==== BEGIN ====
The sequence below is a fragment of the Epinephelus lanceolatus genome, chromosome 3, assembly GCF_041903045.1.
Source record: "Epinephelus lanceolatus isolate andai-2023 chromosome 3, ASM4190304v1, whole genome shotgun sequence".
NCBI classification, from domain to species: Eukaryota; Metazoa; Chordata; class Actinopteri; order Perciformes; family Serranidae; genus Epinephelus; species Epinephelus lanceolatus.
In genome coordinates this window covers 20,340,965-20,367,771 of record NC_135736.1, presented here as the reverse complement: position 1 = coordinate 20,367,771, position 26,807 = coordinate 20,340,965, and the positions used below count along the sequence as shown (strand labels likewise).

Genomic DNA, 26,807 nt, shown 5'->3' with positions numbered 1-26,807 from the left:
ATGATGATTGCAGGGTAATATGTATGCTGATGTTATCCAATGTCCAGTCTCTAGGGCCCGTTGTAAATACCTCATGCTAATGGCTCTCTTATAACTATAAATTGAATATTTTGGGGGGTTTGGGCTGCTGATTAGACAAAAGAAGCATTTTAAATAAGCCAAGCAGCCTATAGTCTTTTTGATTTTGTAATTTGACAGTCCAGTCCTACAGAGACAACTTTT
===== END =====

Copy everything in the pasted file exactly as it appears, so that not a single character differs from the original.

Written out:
The sequence below is a fragment of the Epinephelus lanceolatus genome, chromosome 3, assembly GCF_041903045.1.
Source record: "Epinephelus lanceolatus isolate andai-2023 chromosome 3, ASM4190304v1, whole genome shotgun sequence".
NCBI classification, from domain to species: Eukaryota; Metazoa; Chordata; class Actinopteri; order Perciformes; family Serranidae; genus Epinephelus; species Epinephelus lanceolatus.
In genome coordinates this window covers 20,340,965-20,367,771 of record NC_135736.1, presented here as the reverse complement: position 1 = coordinate 20,367,771, position 26,807 = coordinate 20,340,965, and the positions used below count along the sequence as shown (strand labels likewise).

Genomic DNA, 26,807 nt, shown 5'->3' with positions numbered 1-26,807 from the left:
ATGATGATTGCAGGGTAATATGTATGCTGATGTTATCCAATGTCCAGTCTCTAGGGCCCGTTGTAAATACCTCATGCTAATGGCTCTCTTATAACTATAAATTGAATATTTTGGGGGGTTTGGGCTGCTGATTAGACAAAAGAAGCATTTTAAATAAGCCAAGCAGCCTATAGTCTTTTTGATTTTGTAATTTGACAGTCCAGTCCTACAGAGACAACTTTT